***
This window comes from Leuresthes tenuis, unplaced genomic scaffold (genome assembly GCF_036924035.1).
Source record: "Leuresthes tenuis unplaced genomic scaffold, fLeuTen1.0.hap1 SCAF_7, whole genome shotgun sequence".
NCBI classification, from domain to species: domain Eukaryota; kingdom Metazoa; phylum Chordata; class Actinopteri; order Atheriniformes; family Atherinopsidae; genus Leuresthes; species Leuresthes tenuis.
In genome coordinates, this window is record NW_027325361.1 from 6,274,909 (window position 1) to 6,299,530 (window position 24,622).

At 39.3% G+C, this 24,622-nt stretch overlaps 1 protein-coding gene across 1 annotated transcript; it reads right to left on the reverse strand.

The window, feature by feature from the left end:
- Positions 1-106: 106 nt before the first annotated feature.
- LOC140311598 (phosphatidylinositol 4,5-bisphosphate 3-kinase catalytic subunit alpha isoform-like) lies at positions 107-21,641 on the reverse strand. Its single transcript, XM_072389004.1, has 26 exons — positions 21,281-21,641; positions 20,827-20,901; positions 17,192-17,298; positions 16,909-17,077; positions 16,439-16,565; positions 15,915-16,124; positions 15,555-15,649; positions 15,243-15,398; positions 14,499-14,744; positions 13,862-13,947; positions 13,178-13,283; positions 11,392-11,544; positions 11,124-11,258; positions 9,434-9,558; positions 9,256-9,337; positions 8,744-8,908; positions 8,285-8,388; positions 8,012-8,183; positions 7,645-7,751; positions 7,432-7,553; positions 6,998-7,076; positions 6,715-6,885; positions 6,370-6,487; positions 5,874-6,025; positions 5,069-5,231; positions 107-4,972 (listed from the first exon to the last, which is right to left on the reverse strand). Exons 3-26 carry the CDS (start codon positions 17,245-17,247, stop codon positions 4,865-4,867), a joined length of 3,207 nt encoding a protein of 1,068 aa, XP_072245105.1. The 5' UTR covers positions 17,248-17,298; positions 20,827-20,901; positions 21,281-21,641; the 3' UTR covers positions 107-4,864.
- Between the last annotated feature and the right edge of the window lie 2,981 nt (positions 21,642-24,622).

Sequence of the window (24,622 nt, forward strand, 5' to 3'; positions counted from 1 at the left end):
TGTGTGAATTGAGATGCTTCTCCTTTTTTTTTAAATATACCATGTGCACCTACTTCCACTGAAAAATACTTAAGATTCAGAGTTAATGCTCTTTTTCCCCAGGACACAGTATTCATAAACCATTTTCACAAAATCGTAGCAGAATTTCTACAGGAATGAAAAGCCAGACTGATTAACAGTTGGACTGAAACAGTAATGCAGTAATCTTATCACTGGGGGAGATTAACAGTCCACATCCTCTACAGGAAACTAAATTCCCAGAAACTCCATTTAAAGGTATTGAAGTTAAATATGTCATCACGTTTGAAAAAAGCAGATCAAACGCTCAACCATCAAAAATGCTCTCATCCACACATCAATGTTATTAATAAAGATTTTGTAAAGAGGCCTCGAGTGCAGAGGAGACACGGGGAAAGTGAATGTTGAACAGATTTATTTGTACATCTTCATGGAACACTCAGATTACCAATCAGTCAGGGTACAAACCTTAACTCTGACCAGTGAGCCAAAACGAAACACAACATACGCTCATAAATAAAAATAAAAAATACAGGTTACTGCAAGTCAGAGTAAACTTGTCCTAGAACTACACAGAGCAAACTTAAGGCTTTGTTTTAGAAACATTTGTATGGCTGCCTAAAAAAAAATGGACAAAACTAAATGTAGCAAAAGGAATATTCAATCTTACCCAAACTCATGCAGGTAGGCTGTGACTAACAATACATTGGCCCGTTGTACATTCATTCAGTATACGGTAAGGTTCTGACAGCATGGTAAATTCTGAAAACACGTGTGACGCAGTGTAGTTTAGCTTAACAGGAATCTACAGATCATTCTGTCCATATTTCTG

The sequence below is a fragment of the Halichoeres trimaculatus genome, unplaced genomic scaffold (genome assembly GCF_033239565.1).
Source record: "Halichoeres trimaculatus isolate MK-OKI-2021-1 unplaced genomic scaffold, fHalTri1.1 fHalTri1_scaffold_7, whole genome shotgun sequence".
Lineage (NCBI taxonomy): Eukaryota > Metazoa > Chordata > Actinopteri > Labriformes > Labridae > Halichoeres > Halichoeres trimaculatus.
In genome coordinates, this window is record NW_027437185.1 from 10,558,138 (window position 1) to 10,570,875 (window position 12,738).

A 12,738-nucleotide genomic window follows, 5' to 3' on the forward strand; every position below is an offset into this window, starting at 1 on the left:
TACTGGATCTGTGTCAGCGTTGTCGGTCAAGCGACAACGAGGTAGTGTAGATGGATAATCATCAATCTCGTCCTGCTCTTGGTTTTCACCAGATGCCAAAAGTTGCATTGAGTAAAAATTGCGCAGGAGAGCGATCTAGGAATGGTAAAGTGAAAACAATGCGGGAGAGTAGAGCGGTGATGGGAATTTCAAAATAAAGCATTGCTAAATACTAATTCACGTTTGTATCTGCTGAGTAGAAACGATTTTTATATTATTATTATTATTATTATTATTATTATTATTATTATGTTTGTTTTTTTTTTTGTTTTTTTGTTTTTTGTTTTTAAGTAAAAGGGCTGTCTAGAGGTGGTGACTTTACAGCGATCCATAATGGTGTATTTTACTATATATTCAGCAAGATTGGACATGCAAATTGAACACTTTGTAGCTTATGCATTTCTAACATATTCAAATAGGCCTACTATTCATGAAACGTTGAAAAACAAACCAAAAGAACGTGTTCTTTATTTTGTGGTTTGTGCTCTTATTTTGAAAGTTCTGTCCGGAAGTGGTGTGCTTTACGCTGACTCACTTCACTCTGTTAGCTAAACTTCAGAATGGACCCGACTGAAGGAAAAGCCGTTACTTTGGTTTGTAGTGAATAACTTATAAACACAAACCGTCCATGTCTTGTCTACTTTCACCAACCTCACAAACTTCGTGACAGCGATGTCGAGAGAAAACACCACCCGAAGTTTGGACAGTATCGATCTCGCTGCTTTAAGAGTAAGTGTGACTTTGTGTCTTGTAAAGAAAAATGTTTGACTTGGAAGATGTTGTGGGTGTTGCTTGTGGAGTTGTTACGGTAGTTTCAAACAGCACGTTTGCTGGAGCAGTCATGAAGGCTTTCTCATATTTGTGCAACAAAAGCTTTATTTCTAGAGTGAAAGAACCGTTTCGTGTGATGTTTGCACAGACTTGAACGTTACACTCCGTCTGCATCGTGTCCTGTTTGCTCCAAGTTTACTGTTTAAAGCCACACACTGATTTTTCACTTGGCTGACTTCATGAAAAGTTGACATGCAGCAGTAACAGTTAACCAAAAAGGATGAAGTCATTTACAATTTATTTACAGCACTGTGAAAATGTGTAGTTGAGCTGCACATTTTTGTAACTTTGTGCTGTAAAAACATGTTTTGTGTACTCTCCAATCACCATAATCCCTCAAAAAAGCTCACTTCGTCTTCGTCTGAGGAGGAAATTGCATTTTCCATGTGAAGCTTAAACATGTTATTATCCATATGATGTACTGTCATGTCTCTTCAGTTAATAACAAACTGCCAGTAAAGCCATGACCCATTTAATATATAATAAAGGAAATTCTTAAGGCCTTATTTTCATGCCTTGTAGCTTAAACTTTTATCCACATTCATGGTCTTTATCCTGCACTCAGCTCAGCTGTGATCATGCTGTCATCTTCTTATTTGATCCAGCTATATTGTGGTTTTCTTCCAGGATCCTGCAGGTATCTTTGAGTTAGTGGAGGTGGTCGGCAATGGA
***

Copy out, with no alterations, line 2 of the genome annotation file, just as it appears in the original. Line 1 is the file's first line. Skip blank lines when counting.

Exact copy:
Source record: "Leuresthes tenuis unplaced genomic scaffold, fLeuTen1.0.hap1 SCAF_7, whole genome shotgun sequence".